March 19, 2018

Ceaberry's Homesteading: Raising Chicks-- First 7 days

So I have been patiently waiting for the 15th of March to come around. Not only did we find out the gender of our baby, my hatching eggs came in the mail. I had my in-laws get them so they wouldn't be in the cold.

However, on the 13th my baby chicks came! 29 of these little peepers. Unfortunately, 2 were dead in the box and over the next 5 days 6 more would die in the brooder. We lost our Maran rooster on Thursday as well. It is a hefty reminder that a lot of things with animals are well out of my control. All of them, ALL of them were rare breeds. Which to me is the real travesty. I don't know if they are a bit more "fragile" or I am doing something terribly terribly wrong. Now my more, um, common chicks have all done very well. Three of the 8 were inevitable deaths, they were either DOA or one was tiny with curled feet and very very mangled by the time we got her.

So the original brooder is actually for my hatchlings. I was waiting on my brooder panels to come in, so I could set it up properly. I had thought I had ordered them but apparently I forgot to do so, they were still in my cart. Oh pregnancy brain. The panels came on Thursday as well. They are are awesome and now they are setup downstairs in the basement, a nice non-fluctuating space.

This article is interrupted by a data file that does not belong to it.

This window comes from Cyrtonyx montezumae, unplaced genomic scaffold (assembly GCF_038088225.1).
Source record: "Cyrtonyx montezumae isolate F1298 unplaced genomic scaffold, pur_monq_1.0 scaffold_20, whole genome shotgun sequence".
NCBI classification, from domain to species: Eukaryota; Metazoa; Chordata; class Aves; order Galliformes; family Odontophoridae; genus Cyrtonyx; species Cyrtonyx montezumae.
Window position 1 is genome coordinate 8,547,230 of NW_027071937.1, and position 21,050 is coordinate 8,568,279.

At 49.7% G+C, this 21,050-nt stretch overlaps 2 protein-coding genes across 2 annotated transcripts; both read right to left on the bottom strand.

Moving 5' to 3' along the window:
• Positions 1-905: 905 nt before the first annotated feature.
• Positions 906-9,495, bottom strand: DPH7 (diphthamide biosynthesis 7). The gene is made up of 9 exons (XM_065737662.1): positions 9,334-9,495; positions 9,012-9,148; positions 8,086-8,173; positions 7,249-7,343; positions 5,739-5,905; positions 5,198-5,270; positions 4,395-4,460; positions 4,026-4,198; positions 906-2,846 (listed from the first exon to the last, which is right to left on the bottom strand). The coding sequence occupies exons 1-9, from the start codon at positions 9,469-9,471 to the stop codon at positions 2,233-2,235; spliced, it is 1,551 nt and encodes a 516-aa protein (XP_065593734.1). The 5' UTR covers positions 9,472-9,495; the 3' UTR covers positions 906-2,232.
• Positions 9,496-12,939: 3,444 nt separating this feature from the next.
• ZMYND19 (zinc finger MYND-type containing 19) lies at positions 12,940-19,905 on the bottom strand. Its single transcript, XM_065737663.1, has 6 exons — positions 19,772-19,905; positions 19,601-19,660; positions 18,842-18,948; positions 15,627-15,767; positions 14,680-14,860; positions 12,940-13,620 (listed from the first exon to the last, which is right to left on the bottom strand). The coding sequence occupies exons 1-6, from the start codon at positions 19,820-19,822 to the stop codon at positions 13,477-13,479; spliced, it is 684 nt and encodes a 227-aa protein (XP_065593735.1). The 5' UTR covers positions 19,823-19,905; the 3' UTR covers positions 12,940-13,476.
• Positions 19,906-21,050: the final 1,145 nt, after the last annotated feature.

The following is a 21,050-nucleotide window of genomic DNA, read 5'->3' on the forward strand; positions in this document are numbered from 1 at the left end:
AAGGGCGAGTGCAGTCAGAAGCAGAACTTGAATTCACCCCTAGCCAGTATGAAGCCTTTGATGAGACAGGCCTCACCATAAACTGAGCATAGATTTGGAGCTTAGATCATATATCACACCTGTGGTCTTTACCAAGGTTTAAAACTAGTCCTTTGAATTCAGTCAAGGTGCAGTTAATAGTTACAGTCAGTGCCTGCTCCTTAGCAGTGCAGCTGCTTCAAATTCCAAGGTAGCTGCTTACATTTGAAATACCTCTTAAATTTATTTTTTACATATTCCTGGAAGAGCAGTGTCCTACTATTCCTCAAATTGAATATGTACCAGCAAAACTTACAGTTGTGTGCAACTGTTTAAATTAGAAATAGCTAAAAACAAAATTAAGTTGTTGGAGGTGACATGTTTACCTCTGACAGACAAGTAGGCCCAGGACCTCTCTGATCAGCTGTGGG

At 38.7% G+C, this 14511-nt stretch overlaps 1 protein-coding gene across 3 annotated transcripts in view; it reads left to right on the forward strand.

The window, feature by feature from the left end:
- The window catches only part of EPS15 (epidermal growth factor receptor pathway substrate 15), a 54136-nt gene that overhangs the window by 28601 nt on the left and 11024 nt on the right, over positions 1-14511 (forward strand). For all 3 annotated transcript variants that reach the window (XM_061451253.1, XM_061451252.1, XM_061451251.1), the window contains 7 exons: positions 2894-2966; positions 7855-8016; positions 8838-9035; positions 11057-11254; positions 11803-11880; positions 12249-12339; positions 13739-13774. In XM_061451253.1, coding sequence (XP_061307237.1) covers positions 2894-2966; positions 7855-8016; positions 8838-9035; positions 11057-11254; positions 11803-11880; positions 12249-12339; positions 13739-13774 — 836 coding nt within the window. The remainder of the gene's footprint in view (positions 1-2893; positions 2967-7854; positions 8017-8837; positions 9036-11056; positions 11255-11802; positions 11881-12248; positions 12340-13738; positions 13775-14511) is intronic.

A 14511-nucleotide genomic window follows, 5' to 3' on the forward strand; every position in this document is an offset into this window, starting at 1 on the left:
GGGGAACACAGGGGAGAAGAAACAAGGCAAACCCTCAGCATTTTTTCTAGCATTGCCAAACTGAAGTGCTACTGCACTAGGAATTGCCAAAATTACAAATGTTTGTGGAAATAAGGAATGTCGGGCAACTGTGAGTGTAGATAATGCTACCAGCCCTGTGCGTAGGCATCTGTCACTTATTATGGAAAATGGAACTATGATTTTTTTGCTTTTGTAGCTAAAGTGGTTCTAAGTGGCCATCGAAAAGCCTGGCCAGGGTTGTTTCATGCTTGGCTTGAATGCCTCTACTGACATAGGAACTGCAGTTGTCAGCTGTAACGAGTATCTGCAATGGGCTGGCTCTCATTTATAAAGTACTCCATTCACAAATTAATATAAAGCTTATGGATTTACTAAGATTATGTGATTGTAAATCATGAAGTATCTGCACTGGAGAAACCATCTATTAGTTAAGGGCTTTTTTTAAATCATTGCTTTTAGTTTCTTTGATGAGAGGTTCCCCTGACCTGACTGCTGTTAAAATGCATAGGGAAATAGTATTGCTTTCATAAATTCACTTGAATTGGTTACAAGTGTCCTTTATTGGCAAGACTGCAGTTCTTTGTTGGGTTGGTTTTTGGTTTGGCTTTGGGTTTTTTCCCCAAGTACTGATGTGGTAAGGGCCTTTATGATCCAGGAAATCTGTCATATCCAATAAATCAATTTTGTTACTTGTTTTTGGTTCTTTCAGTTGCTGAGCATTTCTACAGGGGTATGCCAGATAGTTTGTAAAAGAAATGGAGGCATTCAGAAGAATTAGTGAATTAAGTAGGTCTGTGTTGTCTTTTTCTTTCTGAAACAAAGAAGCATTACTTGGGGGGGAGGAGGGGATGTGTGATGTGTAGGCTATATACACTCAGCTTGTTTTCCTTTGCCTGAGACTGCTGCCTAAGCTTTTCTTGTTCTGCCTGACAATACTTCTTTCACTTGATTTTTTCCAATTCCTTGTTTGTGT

Also, on Thursday (it was a busy day) we got 11 more chicks from tractor supply! I was more picking for egg production then "beauty." So if we are keeping track, that's 32 chicks. I have 42 set eggs, another 24 coming. I have roughly 52 other chicks coming and who knows I have to walk by the TSC chicks on Tuesday...